It is through the prologue and epilogue, that we understand the deeper meanings of Ralph Ellison's Invisible Man. The prologue is essential, laying down a foundation that allows us to understand the meaning and reason behind the symbolism and relevance of events the that follow. The prologue allows us to understand the extent and level of intensity the novel is trying to achieve. Acting in the same way, the epilogue further illustrates the importance of different parts of the novel allowing us to truly see what the Invisible Man wants us to notice and take from the telling of his life. In the prologue the narrator introduces himself as the Invisible Man, simultaneously presenting himself as a character and as a theme in the novel.

It is obvious that he is the protagonist telling the story of his life, but the way in which the theme is presented is more abstract. The theme is revealed as the Invisible Man explains that he has no identity because of the racist society during this time. It is evident that there is dislike towards this invisibility and gives us the novel's most important theme, the search for identity. The prologue consists of many examples showing the intense degree of his invisibility.

For example, he recalls a past incident in which a white man he encounters on the street never really sees him. Although the white man is able to knock the Invisible Man down, he is unable to see the Invisible Man. The Invisible Man realizes this, and refers to the white man and people that don't see him as sleepwalkers. He is symbolically showing that the society is choosing to remain unconscious of his presence, but like sleepwalkers, will become violent if awakened to such identities. Once the Invisible Man realized his invisibility he was able to fight back without waking the 'sleepwalkers', learning to use it as an ability instead of a disability. His free electricity and rent-free existence prove the power of his invisibility.

By not being visible the Invisible Man learns he does not have to live by the rules of visible people, showing us the deeper meaning of his invisibility. The narrator also reveals his current living situation in the prologue. He emphasizes the 1, 369 lights he has in his abandoned basement; speaking metaphorically of how the light represents truth; more importantly the truth of his existence. He needs the light to confirm his own being, showing how the inability of society to see him affects him and makes the Invisible Man blind as well. This idea of how the blindness of the world causes him to be blind as well, is constantly referred to in the book, and it is only thought the prologue we understand the full meaning. The most important thing that we can take from the prologue is his symbolic 'hibernation', the Invisible Man's life in his hole or basement.

His hole represents imprisonment, for he feels he is held prisoner by his lack of identity and by the society that refuses to see him. Keeping this ending of his life in mind, we are able to look into the events in the book and see that they all lead to him trying to escape the hole by being noticed as a person in the world. Even the point of him writing and retelling his life is an escape route, giving him hard evidence that he exists. This provides justification and basis for the rest of the novel. In the Invisible Man the epilogue isn't really the ending, but a return to the beginning. The epilogue refers back to the prologue, putting more perspective on the events that occurred throughout the novel.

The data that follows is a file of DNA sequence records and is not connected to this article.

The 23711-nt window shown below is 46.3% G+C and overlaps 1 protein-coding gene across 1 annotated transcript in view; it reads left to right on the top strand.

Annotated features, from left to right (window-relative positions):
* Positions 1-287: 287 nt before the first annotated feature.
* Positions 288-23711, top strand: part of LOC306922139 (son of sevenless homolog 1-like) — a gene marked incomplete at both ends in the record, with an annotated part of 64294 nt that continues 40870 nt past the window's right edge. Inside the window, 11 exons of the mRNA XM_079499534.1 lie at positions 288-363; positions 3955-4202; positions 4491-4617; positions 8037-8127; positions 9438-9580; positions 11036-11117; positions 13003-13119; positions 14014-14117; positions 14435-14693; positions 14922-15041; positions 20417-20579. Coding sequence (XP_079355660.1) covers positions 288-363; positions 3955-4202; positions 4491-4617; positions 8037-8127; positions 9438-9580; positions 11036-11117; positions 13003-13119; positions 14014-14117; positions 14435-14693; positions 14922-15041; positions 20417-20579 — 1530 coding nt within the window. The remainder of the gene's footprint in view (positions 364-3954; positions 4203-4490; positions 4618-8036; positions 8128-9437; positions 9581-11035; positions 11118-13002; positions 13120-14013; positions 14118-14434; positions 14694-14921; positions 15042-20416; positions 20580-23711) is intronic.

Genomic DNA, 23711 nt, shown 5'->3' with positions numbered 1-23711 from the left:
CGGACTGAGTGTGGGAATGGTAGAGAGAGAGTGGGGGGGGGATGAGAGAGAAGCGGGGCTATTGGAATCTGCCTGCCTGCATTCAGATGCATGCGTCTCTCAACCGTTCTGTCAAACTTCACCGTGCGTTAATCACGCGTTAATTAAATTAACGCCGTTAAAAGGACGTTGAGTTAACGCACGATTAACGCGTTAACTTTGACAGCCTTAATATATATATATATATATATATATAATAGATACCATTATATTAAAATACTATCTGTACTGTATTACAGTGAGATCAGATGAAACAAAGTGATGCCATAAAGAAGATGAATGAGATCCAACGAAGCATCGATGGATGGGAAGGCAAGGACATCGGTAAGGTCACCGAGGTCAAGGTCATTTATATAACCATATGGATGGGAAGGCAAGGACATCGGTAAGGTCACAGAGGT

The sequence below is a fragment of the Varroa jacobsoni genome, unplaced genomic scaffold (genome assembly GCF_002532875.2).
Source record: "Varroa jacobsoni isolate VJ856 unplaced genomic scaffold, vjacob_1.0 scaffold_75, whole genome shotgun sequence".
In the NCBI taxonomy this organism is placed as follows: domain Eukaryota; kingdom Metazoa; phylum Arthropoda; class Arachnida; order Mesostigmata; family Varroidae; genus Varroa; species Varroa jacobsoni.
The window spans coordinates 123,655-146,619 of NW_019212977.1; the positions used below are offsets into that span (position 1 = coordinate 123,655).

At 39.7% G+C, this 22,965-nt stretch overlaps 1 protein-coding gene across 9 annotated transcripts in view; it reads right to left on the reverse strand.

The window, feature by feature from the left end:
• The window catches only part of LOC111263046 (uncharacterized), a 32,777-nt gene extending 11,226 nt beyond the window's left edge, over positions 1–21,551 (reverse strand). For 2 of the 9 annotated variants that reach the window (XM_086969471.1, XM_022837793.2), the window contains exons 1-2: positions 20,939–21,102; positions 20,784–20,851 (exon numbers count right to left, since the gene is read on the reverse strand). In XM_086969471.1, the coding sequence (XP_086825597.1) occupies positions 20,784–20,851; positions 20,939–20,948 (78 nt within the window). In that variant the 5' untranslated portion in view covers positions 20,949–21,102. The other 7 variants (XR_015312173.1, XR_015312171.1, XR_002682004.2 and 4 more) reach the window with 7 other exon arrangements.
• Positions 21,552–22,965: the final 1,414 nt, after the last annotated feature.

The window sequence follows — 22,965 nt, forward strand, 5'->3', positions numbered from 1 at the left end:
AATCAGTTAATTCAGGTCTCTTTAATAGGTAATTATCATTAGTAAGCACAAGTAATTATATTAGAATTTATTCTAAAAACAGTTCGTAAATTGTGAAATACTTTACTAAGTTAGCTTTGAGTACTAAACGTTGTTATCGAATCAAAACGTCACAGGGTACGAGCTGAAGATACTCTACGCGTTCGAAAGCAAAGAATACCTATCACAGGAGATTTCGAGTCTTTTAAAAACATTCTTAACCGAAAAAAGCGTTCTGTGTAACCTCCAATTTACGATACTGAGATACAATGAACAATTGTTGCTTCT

The epilogues main focus is to refer back to his purpose of writing this novel, to prove to himself his own existence and understand it. He also refers to what he has learned and what he has acquired out of this novel, in turn what we should have received from it as well. The Invisible man makes it clear that he is not blaming anyone for what has happened in his life. He is taking responsibility for the things that occurred to him, knowing that he was a part of the decisions he made and paths he chose. Knowing this, he knows that the enemy is not totally separate from him, as his grandfather implied, but a part of him as well. And that he can't overcome it, as his grandfather suggested, because doing that he would also overcome himself and his identity.

The narrator admits that he is still confused over his identity. He has realized, through his hibernation, that he has gone about his life wrong. He has been trying many ways to proceed with his life and has learned that there is no single way to do it, something he failed to see early on. By the end of the novel, the Invisible Man no longer sees in black or white, a division of right and wrong, he is now able to think in the gray areas.

Significantly, his new way of looking at life has given him a new way to find his identity. Knowing that the people who don't see him are only part of the enemy and having a new way of thinking, has given him the tools to come out of his hibernation. A hibernation he has been trying to escape from throughout the novel. The epilogue gives more meaning to different events because we understand that it will eventually lead to finding more of his identity.

Although he is able to accept that he may still be invisible, he knows that he is no longer blind. By understanding both the prologue and epilogue, you will be able understand the events and the significance each one has to the Invisible Man. Through the prologue you learn of the Invisible Man and his quest; to search for his identity and through the epilogue you learn that his search is not over but has become easier. Understanding that journey and understanding along the way is more important than the resolution, will allow you to understand the deeper meanings in the novel.